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Jan Freyberg, Caroline Robertson, Simon Baron-Cohen; Atypical Binocular Rivalry Dynamics of Simple and Complex Stimuli in Autism. Journal of Vision 2015;15(12):643. doi: 10.1167/15.12.643.
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© ARVO (1962-2015); The Authors (2016-present)
The dynamics of binocular rivalry are influenced by the balance of excitatory and inhibitory neural transmission in the brain. This balance is proposed to play an important role in the neural basis of Autism Spectrum Conditions (ASC). Binocular rivalry has therefore been proposed as a behavioural paradigm to test this theory. Two studies have compared rivalry dynamics between ASC and Control subjects, using stimuli of different levels of visual complexity. While both found results in the expected direction, only one found significant differences in rivalry dynamics between the two groups. First, we hoped to replicate our previous finding of a slower rate of rivalry with longer mixed percepts in ASC in a new, expanded sample of participants. Second, we tested whether this finding was selective for stimuli of a particular level of visual complexity (complex object or simple grating stimuli). 53 participants (26 with ASC, matched for age and IQ) completed twelve 40s trials of binocular rivalry (6 objects, 6 gratings) and 24 control trials. We analysed the rate of perceptual transitions and average percept durations. Repeated measures ANOVAs (with Stimulus Type as a between-subject and Diagnosis as a within-subject factor) revealed a lower rate of switches (F(1, 51) =4.3, p < 0.043) and longer mixed percepts (F(1, 51) =14.7, p < 0.001). These results remained significant when age and IQ were covaried. Group differences in mixed percept durations were confirmed with non-parametric comparisons to be significant in both stimulus conditions, while the difference in switch rate was significant only in the grating condition. We confirm a slower rate of rivalry in ASC, with and increased durations of mixed percepts, and find that this effect is present in simple grating stimuli. This result suggests that an increased excitatory/inhibitory ratio in autism may occur as early as primary visual cortex.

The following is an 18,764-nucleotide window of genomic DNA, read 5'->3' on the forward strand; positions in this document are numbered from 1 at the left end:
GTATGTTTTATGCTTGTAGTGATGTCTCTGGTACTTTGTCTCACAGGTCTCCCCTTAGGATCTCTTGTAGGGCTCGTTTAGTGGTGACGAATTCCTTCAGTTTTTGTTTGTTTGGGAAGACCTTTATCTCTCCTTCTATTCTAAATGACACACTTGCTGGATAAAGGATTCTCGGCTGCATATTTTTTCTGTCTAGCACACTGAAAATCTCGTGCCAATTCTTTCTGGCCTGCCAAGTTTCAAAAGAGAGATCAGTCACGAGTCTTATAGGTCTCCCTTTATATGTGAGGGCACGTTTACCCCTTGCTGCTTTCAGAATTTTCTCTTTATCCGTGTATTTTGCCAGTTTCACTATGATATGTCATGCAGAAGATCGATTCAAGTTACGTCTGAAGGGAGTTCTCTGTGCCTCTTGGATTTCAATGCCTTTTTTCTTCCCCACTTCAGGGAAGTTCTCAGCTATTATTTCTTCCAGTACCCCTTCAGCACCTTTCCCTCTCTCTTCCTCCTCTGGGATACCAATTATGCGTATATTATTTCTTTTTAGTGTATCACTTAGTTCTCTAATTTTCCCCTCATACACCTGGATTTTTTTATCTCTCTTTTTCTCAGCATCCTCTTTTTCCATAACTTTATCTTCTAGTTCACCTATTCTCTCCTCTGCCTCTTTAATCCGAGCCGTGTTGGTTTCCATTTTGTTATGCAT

Meeting abstract presented at VSS 2015
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